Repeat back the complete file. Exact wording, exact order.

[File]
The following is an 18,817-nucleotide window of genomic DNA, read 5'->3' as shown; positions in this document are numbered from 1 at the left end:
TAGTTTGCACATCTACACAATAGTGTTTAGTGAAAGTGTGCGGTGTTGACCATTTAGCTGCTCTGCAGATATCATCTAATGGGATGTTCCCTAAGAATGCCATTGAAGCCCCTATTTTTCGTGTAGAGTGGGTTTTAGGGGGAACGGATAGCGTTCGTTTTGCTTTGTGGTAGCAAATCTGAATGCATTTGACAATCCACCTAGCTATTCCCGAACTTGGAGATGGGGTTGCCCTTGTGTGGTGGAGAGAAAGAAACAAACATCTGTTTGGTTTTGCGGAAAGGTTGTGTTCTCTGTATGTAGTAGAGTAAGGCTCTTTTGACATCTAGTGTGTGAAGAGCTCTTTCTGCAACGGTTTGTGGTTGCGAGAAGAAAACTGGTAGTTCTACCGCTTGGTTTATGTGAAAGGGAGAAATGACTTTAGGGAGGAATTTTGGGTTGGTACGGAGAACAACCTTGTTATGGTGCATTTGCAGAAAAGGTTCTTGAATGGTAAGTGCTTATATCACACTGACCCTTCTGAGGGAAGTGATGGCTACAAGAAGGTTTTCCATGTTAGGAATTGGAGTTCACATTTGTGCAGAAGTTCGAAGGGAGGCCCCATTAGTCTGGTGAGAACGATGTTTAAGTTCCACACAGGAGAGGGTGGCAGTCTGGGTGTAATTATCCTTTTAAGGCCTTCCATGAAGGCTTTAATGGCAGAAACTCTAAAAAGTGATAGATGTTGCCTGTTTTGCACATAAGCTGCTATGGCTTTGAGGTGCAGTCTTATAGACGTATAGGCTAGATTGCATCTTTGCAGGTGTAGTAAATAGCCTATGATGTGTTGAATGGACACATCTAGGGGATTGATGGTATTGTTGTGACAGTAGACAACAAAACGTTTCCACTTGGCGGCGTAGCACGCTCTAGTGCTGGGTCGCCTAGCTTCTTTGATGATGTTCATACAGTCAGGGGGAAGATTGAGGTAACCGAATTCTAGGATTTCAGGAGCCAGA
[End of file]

The following is an 18,817-nucleotide window of genomic DNA, read 5'->3' as shown; positions in this document are numbered from 1 at the left end:
TAGTTTGCACATCTACACAATAGTGTTTAGTGAAAGTGTGCGGTGTTGACCATTTAGCTGCTCTGCAGATATCATCTAATGGGATGTTCCCTAAGAATGCCATTGAAGCCCCTATTTTTCGTGTAGAGTGGGTTTTAGGGGGAACGGATAGCGTTCGTTTTGCTTTGTGGTAGCAAATCTGAATGCATTTGACAATCCACCTAGCTATTCCCGAACTTGGAGATGGGGTTGCCCTTGTGTGGTGGAGAGAAAGAAACAAACATCTGTTTGGTTTTGCGGAAAGGTTGTGTTCTCTGTATGTAGTAGAGTAAGGCTCTTTTGACATCTAGTGTGTGAAGAGCTCTTTCTGCAACGGTTTGTGGTTGCGAGAAGAAAACTGGTAGTTCTACCGCTTGGTTTATGTGAAAGGGAGAAATGACTTTAGGGAGGAATTTTGGGTTGGTACGGAGAACAACCTTGTTATGGTGCATTTGCAGAAAAGGTTCTTGAATGGTAAGTGCTTATATCACACTGACCCTTCTGAGGGAAGTGATGGCTACAAGAAGGTTTTCCATGTTAGGAATTGGAGTTCACATTTGTGCAGAAGTTCGAAGGGAGGCCCCATTAGTCTGGTGAGAACGATGTTTAAGTTCCACACAGGAGAGGGTGGCAGTCTGGGTGTAATTATCCTTTTAAGGCCTTCCATGAAGGCTTTAATGGCAGAAACTCTAAAAAGTGATAGATGTTGCCTGTTTTGCACATAAGCTGCTATGGCTTTGAGGTGCAGTCTTATAGACGTATAGGCTAGATTGCATCTTTGCAGGTGTAGTAAATAGCCTATGATGTGTTGAATGGACACATCTAGGGGATTGATGGTATTGTTGTGACAGTAGACAACAAAACGTTTCCACTTGGCGGCGTAGCACGCTCTAGTGCTGGGTCGCCTAGCTTCTTTGATGATGTTCATACAGTCAGGGGGAAGATTGAGGTAACCGAATTCTAGGATTTCAGGAGCCAGA